DALLAS (CN) – On the first day of her murder trial, prosecutors accused a white former Dallas cop of being distracted by sexually charged messages with her police partner leading up to her fatally shooting a black neighbor in his own apartment that she mistook for her own.
Assistant District Attorney Jason Hermus told a Dallas County jury Monday that Amber Guyger, 31, worked a 15-hour shift on Sept. 7, 2018, but that she was not as tired as she claims because she spent much of that time at a desk job in a police office building. He claims she was distracted by text and Snapchat messages with fellow cop Martin Rivera that indicate the two were planning a romantic encounter later that night. He cited messages she sent stating “wanna touch” and how “horny” she was.
Hermus accused Guyger of failing to catch several signs that would have prevented the shooting. He held up for jurors the large red floormat that Botham Jean, 26, had placed in front of his door. Guyger had no such doormat at her apartment.
“That failure cost Bo his life,” he said.
Hermus further blasted Guyger for being “selfish” and “only thinking of herself” in the moments after she fired twice at Jean. He said Jean was sitting in front of his TV eating a bowl of vanilla ice cream when Guyger barged in.
“It was the point of her existence to take care of that man,” he said. “But the record shows that while she was alone with a dying Bo, she messaged her partner again stating ‘I need you’ and ‘I fucked up.’”
Hermus added that Jean smoked marijuana and that the smell of the drug in his apartment should have indicated to Guyger that she was in the wrong apartment. He stated several of Guyger’s messages were deleted in the days after the shooting.
Defense attorney Robert Rogers, with Lyon Gorsky in Dallas, strongly denied Guyger was being selfish, portraying her as making a reasonable mistake of fact. He portrayed the shooting as a terrible accident, telling jurors that at least 46 tenants in the South Side apartments south of downtown reported they had experienced entering the wrong apartment due to the building’s confusing floor plan.
“How could that be selfish or evil on Amber Guyger’s part?” he asked. “She reasonably believed she was in her own apartment.”
Free on bond, Guyger wore a blue dress, sat upright and listened attentively. She claims she believed she had entered her own apartment on the third floor, that Jean’s door was ajar in spite of the apartments’ keycard lock system and that she fired her service pistol into the dark at what she believed was an intruder. Still in her uniform at the time, Guyger claims that only after the shooting did she realize she was on the fourth floor and had entered the wrong apartment.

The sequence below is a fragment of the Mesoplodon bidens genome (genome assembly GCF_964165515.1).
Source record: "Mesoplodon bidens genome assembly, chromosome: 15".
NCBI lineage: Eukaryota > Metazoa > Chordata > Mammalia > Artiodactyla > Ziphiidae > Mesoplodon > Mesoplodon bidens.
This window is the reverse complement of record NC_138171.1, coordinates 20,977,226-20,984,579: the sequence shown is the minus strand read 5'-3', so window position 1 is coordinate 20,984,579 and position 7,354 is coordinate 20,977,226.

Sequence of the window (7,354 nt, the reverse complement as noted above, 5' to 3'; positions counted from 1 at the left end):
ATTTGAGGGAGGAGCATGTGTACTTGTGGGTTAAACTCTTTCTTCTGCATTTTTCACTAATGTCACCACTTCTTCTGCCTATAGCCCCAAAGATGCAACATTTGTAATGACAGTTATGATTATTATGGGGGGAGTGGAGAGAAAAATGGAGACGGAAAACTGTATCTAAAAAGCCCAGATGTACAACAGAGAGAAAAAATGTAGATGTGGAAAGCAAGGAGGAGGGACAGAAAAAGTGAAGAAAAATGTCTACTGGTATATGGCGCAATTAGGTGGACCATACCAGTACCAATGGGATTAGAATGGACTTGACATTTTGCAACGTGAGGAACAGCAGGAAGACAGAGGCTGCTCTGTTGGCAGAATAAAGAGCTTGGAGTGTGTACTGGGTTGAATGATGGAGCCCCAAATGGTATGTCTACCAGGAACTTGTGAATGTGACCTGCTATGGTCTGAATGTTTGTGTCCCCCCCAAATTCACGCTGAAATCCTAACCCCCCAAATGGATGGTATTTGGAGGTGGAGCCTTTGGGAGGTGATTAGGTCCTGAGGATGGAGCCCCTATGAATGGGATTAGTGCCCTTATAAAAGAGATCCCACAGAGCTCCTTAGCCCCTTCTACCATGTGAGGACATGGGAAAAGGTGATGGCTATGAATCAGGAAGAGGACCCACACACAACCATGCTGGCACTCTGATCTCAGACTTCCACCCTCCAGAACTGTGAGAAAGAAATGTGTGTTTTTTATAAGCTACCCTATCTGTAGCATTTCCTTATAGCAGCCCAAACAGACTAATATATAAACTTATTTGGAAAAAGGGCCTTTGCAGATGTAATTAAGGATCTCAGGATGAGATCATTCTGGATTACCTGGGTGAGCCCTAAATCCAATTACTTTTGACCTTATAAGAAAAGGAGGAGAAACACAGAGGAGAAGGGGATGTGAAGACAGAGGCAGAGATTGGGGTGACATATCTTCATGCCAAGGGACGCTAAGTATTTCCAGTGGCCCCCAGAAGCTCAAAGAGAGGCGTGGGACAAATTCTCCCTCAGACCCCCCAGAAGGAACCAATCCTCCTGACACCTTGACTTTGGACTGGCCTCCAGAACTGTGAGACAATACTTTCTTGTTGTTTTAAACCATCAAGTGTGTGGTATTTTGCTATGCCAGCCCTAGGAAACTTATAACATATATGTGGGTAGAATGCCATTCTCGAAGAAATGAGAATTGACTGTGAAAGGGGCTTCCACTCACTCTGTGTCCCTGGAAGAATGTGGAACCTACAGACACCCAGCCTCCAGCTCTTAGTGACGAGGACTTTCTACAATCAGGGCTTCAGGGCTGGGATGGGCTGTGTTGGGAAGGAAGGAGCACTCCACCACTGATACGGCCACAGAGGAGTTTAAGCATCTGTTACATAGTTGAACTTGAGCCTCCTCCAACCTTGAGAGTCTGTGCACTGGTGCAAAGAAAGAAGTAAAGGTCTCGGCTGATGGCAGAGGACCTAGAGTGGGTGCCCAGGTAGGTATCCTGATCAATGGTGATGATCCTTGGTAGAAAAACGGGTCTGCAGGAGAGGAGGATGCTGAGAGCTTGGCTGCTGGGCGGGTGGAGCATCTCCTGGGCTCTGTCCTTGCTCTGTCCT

Jean was employed as an accountant at PricewaterhouseCoopers in Dallas. He was a 2016 alumnus of Harding University in Searcy, Arkansas and had grown up in St. Lucia. Several members of his family traveled from the Caribbean country to attend the trial.
Jean’s death has drawn high national interest as critics have deemed it as another example of an unarmed, young, black male being killed by a white police officer. Guyger’s supporters have denied race playing any role in the killing and that she had no idea what Jean’s race was when she pulled the trigger.
Dallas police have faced intense scrutiny in the aftermath, as it took several days for Guyger to be charged with manslaughter due to the Texas Rangers being asked to handle the investigation. She was allowed to remain free in the days after the shooting and was allowed to quietly turn herself in to a suburban jail after being charged, spurring accusations of favoritism.
Guyger was fired three weeks after the shooting. She had served in the department for four years.
Jean’s family later filed a federal lawsuit against the city and Guyger one month later, alleging excessive force and violations of his civil rights.
The charges against Guyger were upgraded to murder three months after the shooting after prosecutors concluded Guyger’s alleged “intent” to kill warranted the higher charge.
Guyger’s attorneys unsuccessfully tried to get the trial moved out of Dallas County, arguing that it is impossible for her to get a fair trial due to the “pervasive, prejudicial and inflammatory” publicity.
Opening statements were briefly delayed after Dallas County District Judge Tammy Kemp became visibly upset at a laptop in the gallery repeatedly blasting loud music and interrupting her questioning of a defense motion seeking to limit the text message evidence, which she later rejected. After a 15-minute recess, the judge reminded the gallery that she has banned cellphones and other electronics in the courtroom for the duration of the trial.
The judge was further annoyed when she was informed that Dallas County District Attorney John Creuzot gave a television interview Sunday night about the trial, allegedly in violation of her gag order. She rejected the defense’s motion for mistrial, but only after taking a second recess to watch the interview and quiz individual jurors as to whether they had seen it.
Jean’s sister, Allisa Findley, was called as the prosecution’s first witness. She spoke about her brother’s love of ice cream and how “being in Dallas is hard” because Jean is no longer here.
“I came here looking for closure,” Findley testified. “I am hoping this can be over and done with so our family can finally heal and move on.”
The trial is expected to last two weeks, with jurors sequestered the entire time. Guyger faces up to life in state prison if convicted of murder. Jurors will also have the option of conviction on lesser charges of manslaughter or criminally negligent homicide.